Walk down memory lane with me to wintertimes in years gone by, when bad weather routinely caused passengers on hundreds of flights to be stranded on airplanes that had pulled away from the gate but then sat idled on tarmacs, neither taking off nor returning to the terminal, for three, five, even 12 hours and more.
Oh, the horror stories we heard about desperate and angry passengers, some sick; wailing babies; overflowing toilets; wretched ventilation; frantic flight crews. An average of 1,500 domestic flights in each of the worst years, 2007 and 2008, were stranded on tarmacs for three hours or longer, the Transportation Department said. During late 2006 through 2009, I often heard from stranded, angry passengers on such flights — some who called on their cellphones or emailed directly from stricken planes.
One of my favorite stories came from Mark Veil, who was among the 150 stuck for over 10 hours on an American Airlines flight diverted by storms to Austin, Texas, on Dec. 29, 2006. As conditions worsened, “I finally took out my cellphone, which has a function to flash an attention light, and began signaling SOS out my window, over and over,” he said.
On another plane sitting nearby, passenger Kate Hanni, already horrified by the atrocious conditions on her own plane, happened to look out her seat window and saw Veil’s signal flashing through the gloom. “I’m trying to figure out what the heck it was,” Hanni told me later, “and then I realized: dit-dit-dit … dah-dah-dah … dit-dit-dit … SOS! I don’t know Morse Code, but everybody knows SOS.”
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The SOS didn’t bring help, but it did help Hanni in her determination to take action for reform in the weeks and years after. Working indefatigably through grass-roots organizing, she started a group and a website called FlyersRights.org that over two years later (and despite sustained derision from the airline industry), achieved its goal: “passengers’ rights” provisions in federal law, and a federal rule that set draconian fines of up to $27,000 per passenger for airlines that keep passengers stuck for over three hours on planes that leave the gate but remain on the tarmac.
This winter’s mess
Let’s look at the mess in air travel this winter, in which horrible weather caused airlines to cancel a total of 95,576 flights from December through Feb. 14, according to the flight-information service FlightView. That’s more than twice the number of flights canceled in the same period a year ago. And more than 15,000 additional flights have been canceled since Feb. 14.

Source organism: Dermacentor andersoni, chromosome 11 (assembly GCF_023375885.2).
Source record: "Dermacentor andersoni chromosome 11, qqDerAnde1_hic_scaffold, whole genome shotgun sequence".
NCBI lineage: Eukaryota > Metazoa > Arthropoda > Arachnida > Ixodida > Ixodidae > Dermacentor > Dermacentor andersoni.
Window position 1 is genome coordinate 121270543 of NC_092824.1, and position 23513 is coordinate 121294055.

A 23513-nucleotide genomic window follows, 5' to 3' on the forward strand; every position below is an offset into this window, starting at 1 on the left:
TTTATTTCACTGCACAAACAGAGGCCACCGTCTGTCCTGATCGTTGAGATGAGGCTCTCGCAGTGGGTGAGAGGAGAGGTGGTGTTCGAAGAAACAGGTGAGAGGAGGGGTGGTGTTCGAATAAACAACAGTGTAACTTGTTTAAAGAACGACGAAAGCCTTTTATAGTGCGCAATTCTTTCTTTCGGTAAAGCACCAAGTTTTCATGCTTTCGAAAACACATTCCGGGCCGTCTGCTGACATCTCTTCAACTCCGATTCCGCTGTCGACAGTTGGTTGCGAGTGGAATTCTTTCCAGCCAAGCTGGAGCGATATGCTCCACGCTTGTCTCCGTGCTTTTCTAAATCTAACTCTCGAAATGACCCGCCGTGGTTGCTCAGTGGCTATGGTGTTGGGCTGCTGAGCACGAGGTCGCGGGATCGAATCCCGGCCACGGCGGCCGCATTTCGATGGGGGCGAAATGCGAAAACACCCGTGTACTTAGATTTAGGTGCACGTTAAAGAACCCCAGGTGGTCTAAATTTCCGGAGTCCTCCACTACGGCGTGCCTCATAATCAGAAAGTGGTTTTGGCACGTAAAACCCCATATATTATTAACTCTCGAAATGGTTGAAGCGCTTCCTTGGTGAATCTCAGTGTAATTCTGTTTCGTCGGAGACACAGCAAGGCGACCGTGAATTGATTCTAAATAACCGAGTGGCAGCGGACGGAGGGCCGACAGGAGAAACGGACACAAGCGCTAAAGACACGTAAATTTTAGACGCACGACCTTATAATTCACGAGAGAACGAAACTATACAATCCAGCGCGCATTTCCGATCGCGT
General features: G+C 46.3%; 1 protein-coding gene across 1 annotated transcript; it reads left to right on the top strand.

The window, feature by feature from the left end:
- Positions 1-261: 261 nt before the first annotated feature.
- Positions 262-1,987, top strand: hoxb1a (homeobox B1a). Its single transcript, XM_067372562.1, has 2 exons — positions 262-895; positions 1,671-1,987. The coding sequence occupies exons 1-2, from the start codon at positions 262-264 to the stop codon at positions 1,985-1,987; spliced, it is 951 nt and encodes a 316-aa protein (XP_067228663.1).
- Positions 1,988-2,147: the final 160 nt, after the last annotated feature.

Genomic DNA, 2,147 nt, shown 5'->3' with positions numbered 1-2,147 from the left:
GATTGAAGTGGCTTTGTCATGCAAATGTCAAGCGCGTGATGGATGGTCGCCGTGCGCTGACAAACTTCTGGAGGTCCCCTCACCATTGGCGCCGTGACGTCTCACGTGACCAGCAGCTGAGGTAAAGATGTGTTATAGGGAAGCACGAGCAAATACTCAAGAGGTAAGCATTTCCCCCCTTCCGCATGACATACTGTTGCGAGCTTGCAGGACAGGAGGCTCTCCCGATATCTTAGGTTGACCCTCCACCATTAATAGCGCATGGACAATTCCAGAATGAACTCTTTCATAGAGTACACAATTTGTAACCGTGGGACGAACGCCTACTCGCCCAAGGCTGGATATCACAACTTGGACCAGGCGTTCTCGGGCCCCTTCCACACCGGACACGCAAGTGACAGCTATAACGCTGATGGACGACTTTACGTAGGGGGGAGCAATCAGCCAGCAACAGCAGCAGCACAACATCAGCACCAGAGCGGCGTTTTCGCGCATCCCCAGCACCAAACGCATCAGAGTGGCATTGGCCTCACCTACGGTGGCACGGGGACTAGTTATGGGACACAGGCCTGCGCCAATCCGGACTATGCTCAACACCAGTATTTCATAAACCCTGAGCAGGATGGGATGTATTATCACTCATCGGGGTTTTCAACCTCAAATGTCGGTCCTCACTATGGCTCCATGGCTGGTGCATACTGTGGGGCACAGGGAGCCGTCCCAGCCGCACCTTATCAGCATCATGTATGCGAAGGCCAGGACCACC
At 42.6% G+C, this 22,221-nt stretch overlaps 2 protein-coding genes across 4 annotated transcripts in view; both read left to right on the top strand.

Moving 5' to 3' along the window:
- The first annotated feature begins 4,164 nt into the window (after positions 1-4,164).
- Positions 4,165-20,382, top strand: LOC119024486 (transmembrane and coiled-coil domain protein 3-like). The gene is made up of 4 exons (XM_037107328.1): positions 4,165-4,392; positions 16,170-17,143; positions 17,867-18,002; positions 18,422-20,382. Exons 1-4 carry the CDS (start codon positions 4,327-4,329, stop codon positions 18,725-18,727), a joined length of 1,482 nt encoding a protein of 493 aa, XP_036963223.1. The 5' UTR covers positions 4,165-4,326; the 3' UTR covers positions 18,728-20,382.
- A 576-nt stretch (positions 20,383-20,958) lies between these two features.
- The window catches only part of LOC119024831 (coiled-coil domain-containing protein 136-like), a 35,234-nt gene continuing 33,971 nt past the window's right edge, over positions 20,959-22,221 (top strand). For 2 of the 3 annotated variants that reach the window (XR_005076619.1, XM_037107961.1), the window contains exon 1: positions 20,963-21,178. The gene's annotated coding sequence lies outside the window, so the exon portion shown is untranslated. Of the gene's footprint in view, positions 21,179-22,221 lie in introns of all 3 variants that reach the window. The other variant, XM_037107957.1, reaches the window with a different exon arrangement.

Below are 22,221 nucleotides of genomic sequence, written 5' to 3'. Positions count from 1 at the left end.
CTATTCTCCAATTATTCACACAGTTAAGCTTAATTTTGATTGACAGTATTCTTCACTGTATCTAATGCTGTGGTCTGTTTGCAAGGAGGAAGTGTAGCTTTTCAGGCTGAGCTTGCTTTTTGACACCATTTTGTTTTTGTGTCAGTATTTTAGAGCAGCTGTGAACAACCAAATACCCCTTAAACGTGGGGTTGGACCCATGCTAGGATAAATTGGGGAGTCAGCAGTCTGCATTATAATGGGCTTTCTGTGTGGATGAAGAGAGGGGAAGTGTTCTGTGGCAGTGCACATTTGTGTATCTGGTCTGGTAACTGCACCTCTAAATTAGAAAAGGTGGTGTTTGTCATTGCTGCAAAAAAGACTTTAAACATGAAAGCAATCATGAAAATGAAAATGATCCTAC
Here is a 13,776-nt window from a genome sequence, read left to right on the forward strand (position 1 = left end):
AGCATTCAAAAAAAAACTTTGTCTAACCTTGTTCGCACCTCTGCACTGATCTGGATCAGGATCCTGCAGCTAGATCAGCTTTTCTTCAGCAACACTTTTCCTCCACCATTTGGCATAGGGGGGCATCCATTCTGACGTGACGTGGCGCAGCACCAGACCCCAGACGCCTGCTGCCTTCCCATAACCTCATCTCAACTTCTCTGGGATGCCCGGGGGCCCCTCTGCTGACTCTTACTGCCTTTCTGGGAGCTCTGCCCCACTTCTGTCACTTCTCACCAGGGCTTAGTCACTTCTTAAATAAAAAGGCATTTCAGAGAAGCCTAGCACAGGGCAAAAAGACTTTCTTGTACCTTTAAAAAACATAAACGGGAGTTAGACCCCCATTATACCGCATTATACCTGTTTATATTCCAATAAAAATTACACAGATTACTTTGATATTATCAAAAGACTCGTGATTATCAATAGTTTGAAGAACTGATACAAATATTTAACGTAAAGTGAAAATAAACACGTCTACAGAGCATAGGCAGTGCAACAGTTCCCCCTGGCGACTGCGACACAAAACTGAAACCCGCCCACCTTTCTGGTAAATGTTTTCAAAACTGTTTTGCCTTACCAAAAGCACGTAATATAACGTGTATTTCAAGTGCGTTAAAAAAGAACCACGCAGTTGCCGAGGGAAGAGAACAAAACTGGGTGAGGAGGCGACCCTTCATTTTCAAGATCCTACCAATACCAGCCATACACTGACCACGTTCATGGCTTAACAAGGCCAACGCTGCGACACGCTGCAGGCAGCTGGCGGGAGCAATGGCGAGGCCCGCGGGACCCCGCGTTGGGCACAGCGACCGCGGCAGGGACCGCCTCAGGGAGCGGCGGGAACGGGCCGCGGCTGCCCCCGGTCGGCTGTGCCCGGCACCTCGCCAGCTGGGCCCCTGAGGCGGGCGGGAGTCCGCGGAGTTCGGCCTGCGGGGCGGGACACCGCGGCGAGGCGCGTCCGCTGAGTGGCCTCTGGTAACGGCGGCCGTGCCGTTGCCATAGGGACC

Yet during this stretch of cancellations and bad weather, which directly or indirectly affected all of the major U.S. airports, there were only a few reports of excessive tarmac strandings like those that occurred by the thousands in bad weather from 2006 through 2009.
In the last two years, tarmac delays of over three hours have ticked up slightly — to 83 domestic flights last year, according to the Transportation Department. Not all such delays trigger fines. But last October, the department announced the largest fine yet assessed, $1.1 million against United Airlines for 13 individual delays exceeding three hours during severe thunderstorms at O’Hare airport in Chicago.
Still, since the delay rules first took effect in April 2010, “Controllable tarmac delays all but vanished,” according to a report, “Tarmac Rule: Three Years Later” by the aviation data consultancy masFlight.
There is no dispute on this point, and the group Hanni founded takes well-deserved credit from fliers — and blame, from the airlines.
“While we are not happy about the performance during this winter, with the massive number of cancellations and disruptions, the fact that we’ve had virtually no, or very few, of these strandings is really a success story,” said Paul Hudson, the president of FlyersRights.org. “There’s always talk about regulation being a big problem for airline industry, but it’s hard to explain, especially in light of this bad weather, how we didn’t have more strandings this winter.”
Noted, said Joshua Marks, chief executive of masFlight. But Marks and Hudson agree that the issue is more complicated than airlines simply fixing the tarmac strandings because of the threat of huge fines, including canceling flights in advance out of fear that the weather might cause those fines.
“We have compound factors at work this winter,” Marks said, explaining that the tarmac-delay rules might have combined with new federal regulations on the number of hours pilots can work without rest, known as Part 117 rules, to account for some of the many cancellations this year.
“It’s hard at this point to try to single out what was being caused by the tarmac-delay rule and what’s been caused by 117,” he said, “and in many respects the two are linked” as airlines try to calculate the odds of prompt sanctions in any given situation.
“There’s balance between those two factors and how much the cancellations were caused by the fact that the weather was just terrible,” he said.
At present, with domestic flight cancellations since December now at a number that exceeds the total of all commercial flights in any three average days, passengers who need to rebook canceled flights have been experiencing difficulties. That’s because airlines have consolidated and reduced the number of flights, and most flights have nearly all seats occupied.
“So there is the inconvenience of people being delayed up to three to five days but not being stranded,” Hudson said. “The biggest problem right now is to recover from these storms, because the airlines don’t have sufficient reserves.”